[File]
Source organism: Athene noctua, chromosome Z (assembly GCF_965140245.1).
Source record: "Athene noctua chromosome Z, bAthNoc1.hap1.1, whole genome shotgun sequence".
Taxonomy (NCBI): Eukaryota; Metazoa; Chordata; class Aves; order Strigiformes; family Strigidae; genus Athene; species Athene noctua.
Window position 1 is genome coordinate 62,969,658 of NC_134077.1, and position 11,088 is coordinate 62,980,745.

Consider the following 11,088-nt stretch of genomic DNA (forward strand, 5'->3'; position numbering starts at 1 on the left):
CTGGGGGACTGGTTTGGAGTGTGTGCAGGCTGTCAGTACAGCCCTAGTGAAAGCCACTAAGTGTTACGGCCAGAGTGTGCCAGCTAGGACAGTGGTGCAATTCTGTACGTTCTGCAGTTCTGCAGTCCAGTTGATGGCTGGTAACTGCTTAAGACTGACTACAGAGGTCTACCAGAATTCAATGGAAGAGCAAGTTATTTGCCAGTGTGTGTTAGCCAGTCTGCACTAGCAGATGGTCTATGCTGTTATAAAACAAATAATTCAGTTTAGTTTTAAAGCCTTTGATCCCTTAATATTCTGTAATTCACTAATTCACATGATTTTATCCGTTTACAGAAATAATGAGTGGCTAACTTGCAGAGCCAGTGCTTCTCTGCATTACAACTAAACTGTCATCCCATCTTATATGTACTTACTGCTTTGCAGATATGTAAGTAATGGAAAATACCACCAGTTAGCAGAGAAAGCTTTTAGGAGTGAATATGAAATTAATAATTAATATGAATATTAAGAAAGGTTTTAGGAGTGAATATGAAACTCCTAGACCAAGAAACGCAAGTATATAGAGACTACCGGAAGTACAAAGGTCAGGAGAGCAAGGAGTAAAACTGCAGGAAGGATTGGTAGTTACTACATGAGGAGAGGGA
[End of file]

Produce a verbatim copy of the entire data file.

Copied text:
Source organism: Athene noctua, chromosome Z (assembly GCF_965140245.1).
Source record: "Athene noctua chromosome Z, bAthNoc1.hap1.1, whole genome shotgun sequence".
Taxonomy (NCBI): Eukaryota; Metazoa; Chordata; class Aves; order Strigiformes; family Strigidae; genus Athene; species Athene noctua.
Window position 1 is genome coordinate 62,969,658 of NC_134077.1, and position 11,088 is coordinate 62,980,745.

Consider the following 11,088-nt stretch of genomic DNA (forward strand, 5'->3'; position numbering starts at 1 on the left):
CTGGGGGACTGGTTTGGAGTGTGTGCAGGCTGTCAGTACAGCCCTAGTGAAAGCCACTAAGTGTTACGGCCAGAGTGTGCCAGCTAGGACAGTGGTGCAATTCTGTACGTTCTGCAGTTCTGCAGTCCAGTTGATGGCTGGTAACTGCTTAAGACTGACTACAGAGGTCTACCAGAATTCAATGGAAGAGCAAGTTATTTGCCAGTGTGTGTTAGCCAGTCTGCACTAGCAGATGGTCTATGCTGTTATAAAACAAATAATTCAGTTTAGTTTTAAAGCCTTTGATCCCTTAATATTCTGTAATTCACTAATTCACATGATTTTATCCGTTTACAGAAATAATGAGTGGCTAACTTGCAGAGCCAGTGCTTCTCTGCATTACAACTAAACTGTCATCCCATCTTATATGTACTTACTGCTTTGCAGATATGTAAGTAATGGAAAATACCACCAGTTAGCAGAGAAAGCTTTTAGGAGTGAATATGAAATTAATAATTAATATGAATATTAAGAAAGGTTTTAGGAGTGAATATGAAACTCCTAGACCAAGAAACGCAAGTATATAGAGACTACCGGAAGTACAAAGGTCAGGAGAGCAAGGAGTAAAACTGCAGGAAGGATTGGTAGTTACTACATGAGGAGAGGGA